It’s the same thing with the other guys. With Sculley I was able to talk to the real guy. Teddy Sanders is a guy in a position of power, a guy who has to say “no” or question whether saving one astronaut is worth risking the lives of five others. You get to see Teddy make those decisions right in front of the camera so it’s more about thinking your way through it. I run a theater company and sometimes decisions have to be made by me and only me. I’m literally able to take stuff like that, transfer it to Teddy and blow it up into science, math and the space program.
When do you have the most fun on set? Is it when you’re allowed to play, like "Dumb and Dumber"’s Harry Dunne or Charlie in "Something Wild?"
Those are fun. When you get to improv a little it’s fun, but it’s not necessarily always good or makes the movie better, but it’s enjoyable. I enjoyed "The Newsroom" always because of what I got to say. I enjoy the writing. I enjoy taking that writing, funneling it through me and throwing it at the camera. For me that’s fun. The scene in the middle of "Jobs" with Michael [Fassbender] when we go at each other like it’s a heavyweight fight. That’s fun. As an actor you live for scenes with days like that. When you get them, even though you may be tearing each other’s heads off verbally, that’s fun to us. There’s a lot of, “Hey, great work." Michael and I had gone through it together and we’ll always have that. It was a special day.
How do you feel about the state of hyperactive American media? Are we desensitized, more than ever, to horror?
Yeah. You know how we drive by a car wreck on the highway and slow down? There’s a lot of that going on now in social media. “Look at this! Look at this! Look at the pain this person’s going through!” The need to know everything about someone, whether it’s true or not, and take what’s not true and make it true, is everywhere. It didn’t used to be that way. I get that we all get information a lot quicker because it’s right there in our phone. We get updated on what this person did constantly and I get that, but I’m not sure it’s all great.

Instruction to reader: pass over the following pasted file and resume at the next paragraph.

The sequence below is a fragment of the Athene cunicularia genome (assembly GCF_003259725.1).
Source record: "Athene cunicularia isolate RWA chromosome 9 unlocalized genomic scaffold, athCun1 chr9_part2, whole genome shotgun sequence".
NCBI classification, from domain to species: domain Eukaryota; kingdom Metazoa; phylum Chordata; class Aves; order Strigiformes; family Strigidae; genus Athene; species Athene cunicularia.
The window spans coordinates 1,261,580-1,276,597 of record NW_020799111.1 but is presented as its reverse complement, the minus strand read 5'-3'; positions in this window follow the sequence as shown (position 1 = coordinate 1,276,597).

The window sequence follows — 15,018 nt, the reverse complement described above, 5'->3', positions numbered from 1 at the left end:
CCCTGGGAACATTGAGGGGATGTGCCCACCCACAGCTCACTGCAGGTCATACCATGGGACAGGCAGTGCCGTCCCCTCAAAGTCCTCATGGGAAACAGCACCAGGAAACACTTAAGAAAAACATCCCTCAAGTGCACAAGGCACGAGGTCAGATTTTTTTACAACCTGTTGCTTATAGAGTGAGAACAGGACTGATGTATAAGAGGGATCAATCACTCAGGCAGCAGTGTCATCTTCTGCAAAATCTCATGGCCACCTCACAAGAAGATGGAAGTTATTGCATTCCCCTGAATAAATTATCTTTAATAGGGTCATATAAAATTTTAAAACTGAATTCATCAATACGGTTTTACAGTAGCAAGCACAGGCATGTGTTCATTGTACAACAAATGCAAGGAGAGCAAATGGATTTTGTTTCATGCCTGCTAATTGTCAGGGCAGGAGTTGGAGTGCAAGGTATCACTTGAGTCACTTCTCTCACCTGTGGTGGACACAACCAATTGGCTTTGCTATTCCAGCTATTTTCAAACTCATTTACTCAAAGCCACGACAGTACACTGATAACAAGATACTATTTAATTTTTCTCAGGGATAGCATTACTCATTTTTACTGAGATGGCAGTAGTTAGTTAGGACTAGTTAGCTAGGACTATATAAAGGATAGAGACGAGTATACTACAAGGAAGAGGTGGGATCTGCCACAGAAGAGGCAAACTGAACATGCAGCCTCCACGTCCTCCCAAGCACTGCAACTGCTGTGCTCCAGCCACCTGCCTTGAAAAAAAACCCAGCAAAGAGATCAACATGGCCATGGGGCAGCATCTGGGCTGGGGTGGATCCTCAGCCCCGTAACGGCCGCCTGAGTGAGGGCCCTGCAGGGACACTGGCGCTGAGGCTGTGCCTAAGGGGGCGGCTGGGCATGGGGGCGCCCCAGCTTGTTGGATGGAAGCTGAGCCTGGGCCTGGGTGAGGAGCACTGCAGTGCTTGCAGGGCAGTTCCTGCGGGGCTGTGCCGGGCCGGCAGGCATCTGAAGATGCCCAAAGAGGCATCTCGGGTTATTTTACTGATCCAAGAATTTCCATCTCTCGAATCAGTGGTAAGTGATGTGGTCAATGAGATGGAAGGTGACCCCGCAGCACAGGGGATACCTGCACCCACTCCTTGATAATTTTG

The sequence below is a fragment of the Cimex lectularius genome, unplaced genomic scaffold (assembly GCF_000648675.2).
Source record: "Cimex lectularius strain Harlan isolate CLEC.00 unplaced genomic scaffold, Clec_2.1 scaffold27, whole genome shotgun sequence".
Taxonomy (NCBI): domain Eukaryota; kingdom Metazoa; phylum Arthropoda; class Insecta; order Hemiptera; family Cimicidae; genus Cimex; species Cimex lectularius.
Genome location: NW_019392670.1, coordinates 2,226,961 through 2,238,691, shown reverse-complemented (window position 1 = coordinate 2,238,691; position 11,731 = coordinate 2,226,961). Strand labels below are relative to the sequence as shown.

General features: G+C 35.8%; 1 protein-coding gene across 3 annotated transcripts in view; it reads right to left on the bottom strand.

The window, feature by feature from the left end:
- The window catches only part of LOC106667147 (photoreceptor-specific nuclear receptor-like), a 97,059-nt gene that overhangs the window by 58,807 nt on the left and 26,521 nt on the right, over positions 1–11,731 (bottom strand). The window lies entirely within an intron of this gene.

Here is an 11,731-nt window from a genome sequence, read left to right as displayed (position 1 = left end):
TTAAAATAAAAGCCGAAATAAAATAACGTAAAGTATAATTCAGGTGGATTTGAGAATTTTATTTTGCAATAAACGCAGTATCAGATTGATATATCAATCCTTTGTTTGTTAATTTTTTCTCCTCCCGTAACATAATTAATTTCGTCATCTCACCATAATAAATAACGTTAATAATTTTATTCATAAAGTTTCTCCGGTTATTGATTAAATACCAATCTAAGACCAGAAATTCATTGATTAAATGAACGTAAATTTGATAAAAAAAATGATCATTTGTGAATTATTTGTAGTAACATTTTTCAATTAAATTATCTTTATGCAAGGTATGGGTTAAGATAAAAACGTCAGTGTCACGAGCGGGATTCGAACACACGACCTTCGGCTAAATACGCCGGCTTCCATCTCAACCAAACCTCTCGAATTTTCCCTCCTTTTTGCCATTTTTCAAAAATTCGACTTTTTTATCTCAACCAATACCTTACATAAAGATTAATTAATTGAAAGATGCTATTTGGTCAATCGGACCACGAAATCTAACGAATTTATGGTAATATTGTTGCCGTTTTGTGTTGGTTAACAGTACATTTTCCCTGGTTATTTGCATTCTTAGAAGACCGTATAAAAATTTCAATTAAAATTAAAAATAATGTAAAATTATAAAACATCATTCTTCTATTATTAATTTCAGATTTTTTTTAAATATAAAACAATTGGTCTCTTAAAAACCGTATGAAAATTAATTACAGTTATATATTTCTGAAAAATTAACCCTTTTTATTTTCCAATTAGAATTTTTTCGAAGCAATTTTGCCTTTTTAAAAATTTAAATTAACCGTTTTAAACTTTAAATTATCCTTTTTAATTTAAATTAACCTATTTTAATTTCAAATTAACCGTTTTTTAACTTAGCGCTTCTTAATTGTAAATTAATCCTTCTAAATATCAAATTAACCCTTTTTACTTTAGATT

Has living in Michigan and marrying your high school sweetheart kept you level? Were you ever drawn to the sex, drugs and rock and roll side of Hollywood?
I just never bought it. I always knew it was fleeting and temporary. I was brought up as an actor in New York where they really champion that attitude. You’re an artist and an actor. Stars are something someone else does. You just go off and be the best actor you can be, and if you’re lucky you’ll have a long career. If you want to be a star, go be a star, but it’s probably pretty short term. Stars don’t last. They have a short shelf life. You get ten years older and you’re no longer that action hero anymore. The brand that you set up, as if you’re a product, has now outlived its usefulness. It’s a youth-oriented market. All of these are reasons to not buy into it, and I agreed. I said, “The only thing I can control is becoming a better actor by the end of each movie. I can come out of each movie better. If I do that, maybe I’ll have a career that will last decades.” It turned out that I’ve been able to stick around.
As a musician, is there an album that has stuck with you throughout your entire life that you constantly return to?
"11-17-70," Elton John. It’s just a threesome and they’re live in a New York studio. It’s not his most popular album but the energy, musicianship and rock and roll behind that is incredible. The bassline that Dee Murray does on “Burn Down the Mission,” man. For whatever reason, that’s the one.
Is there a current band or someone new who’s been blowing your hair back recently?
I like the writers with a guitar. I’m really attracted to people who are writing originally. Only Jason Isbell could write the two albums he just put out. Sturgill Simpson. The Milk Carton Kids. I’m interested in what those guys are doing. I love anything Lyle Lovett puts out. Only Lyle would write those songs. I look for guys like that.